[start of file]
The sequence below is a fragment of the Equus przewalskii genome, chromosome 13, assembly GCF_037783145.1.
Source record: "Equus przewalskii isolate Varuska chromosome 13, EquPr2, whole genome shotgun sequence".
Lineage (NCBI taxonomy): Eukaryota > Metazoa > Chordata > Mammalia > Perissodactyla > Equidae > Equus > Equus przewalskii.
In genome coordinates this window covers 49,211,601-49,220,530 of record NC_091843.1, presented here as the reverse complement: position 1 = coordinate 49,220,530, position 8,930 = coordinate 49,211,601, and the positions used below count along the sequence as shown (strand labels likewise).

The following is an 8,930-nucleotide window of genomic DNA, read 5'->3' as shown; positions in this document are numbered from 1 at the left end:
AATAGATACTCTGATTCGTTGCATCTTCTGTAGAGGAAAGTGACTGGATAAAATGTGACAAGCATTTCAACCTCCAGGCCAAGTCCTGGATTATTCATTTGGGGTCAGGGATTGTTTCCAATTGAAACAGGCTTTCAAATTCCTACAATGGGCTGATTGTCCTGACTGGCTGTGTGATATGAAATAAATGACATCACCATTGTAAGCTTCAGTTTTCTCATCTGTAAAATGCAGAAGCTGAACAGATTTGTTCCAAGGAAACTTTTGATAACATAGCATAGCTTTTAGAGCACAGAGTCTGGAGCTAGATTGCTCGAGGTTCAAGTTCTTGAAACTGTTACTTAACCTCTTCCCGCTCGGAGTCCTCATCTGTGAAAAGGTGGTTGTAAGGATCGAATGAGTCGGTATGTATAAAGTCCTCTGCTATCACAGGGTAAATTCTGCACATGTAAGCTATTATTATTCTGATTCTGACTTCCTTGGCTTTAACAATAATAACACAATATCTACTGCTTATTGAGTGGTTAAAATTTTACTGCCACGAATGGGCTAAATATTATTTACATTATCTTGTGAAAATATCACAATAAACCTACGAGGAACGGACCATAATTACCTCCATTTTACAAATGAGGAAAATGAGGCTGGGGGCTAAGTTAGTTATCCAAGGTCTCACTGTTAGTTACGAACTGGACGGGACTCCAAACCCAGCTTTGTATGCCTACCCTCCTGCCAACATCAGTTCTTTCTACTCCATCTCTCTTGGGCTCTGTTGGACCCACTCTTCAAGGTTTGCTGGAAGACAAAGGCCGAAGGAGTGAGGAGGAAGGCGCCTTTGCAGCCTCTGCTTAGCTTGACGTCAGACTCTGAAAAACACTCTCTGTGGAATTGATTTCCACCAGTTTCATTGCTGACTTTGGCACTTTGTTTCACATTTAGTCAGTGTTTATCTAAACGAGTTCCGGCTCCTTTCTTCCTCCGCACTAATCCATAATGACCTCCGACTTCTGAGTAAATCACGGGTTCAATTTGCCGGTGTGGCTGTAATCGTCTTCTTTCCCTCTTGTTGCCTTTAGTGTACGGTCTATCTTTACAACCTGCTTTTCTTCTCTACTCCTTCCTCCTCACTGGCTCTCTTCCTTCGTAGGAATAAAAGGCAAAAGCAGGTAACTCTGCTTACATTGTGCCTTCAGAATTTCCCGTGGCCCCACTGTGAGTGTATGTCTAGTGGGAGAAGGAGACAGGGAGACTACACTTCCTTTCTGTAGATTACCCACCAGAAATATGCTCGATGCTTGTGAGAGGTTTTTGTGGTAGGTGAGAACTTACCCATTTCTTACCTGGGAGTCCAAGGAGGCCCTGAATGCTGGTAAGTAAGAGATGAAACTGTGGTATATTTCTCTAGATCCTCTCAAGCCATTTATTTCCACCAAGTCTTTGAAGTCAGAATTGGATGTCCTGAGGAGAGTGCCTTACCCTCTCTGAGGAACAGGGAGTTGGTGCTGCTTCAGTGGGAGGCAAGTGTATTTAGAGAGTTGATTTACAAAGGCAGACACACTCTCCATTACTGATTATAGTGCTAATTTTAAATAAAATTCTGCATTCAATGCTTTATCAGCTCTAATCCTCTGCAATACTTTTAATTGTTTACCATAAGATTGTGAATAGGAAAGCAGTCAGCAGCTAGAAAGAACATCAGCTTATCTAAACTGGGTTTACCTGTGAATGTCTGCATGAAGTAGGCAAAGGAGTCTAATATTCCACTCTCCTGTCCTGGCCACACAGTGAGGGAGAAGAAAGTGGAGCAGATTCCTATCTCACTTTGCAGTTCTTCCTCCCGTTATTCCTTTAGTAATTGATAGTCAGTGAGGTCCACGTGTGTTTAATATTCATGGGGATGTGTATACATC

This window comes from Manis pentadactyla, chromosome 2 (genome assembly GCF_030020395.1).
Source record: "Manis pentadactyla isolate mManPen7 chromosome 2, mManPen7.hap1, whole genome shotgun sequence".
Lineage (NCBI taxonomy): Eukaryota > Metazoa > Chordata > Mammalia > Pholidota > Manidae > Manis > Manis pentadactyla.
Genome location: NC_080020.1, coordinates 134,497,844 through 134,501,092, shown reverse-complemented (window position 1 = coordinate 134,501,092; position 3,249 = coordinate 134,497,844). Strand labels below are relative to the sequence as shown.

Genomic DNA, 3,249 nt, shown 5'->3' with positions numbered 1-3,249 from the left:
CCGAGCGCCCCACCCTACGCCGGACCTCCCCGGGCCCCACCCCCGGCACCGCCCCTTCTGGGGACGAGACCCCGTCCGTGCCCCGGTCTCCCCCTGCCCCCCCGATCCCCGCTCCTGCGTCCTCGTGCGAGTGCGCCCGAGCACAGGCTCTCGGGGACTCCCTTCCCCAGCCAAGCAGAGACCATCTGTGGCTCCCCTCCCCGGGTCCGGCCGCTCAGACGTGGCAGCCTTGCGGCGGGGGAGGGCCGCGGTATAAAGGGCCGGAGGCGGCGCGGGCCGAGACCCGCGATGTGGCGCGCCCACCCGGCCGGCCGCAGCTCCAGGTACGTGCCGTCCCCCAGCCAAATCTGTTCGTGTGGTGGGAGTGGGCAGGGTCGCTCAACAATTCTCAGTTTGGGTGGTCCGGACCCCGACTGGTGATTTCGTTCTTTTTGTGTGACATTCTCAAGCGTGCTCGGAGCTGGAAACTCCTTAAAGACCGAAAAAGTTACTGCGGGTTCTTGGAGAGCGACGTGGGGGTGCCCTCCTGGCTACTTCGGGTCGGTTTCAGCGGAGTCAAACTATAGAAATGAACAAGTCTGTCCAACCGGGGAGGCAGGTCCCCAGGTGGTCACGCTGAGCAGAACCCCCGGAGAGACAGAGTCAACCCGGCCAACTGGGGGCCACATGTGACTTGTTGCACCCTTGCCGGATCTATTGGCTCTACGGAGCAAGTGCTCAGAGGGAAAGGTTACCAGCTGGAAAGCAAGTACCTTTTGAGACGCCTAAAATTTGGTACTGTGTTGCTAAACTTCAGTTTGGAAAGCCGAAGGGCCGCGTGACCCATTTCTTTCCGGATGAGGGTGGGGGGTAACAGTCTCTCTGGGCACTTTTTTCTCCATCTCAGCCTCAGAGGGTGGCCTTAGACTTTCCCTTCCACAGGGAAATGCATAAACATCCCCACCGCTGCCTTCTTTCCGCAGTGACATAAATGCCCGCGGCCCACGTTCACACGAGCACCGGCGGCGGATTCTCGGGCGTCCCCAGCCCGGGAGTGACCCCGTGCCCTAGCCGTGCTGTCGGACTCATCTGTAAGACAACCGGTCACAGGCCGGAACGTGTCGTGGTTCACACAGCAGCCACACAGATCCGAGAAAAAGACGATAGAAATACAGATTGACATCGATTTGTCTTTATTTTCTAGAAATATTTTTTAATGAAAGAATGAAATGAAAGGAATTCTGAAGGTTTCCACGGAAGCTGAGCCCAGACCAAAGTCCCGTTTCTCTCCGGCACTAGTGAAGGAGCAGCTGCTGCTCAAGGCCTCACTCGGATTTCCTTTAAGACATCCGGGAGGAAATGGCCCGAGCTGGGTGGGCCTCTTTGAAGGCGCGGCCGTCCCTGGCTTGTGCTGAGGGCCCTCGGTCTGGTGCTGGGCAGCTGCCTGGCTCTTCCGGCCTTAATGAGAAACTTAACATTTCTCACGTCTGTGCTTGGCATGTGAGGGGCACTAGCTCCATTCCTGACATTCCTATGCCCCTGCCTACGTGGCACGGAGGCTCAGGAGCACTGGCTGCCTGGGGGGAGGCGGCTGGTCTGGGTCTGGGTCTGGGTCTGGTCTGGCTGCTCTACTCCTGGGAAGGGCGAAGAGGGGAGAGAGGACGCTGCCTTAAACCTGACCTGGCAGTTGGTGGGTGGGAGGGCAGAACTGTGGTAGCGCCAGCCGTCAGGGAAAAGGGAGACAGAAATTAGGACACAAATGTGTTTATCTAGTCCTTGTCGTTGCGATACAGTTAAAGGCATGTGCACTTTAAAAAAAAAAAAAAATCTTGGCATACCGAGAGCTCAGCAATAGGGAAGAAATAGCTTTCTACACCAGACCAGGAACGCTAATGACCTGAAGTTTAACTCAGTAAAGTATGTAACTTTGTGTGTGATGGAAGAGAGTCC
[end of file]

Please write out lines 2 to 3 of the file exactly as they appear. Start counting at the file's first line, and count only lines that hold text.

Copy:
Source record: "Equus przewalskii isolate Varuska chromosome 13, EquPr2, whole genome shotgun sequence".
Lineage (NCBI taxonomy): Eukaryota > Metazoa > Chordata > Mammalia > Perissodactyla > Equidae > Equus > Equus przewalskii.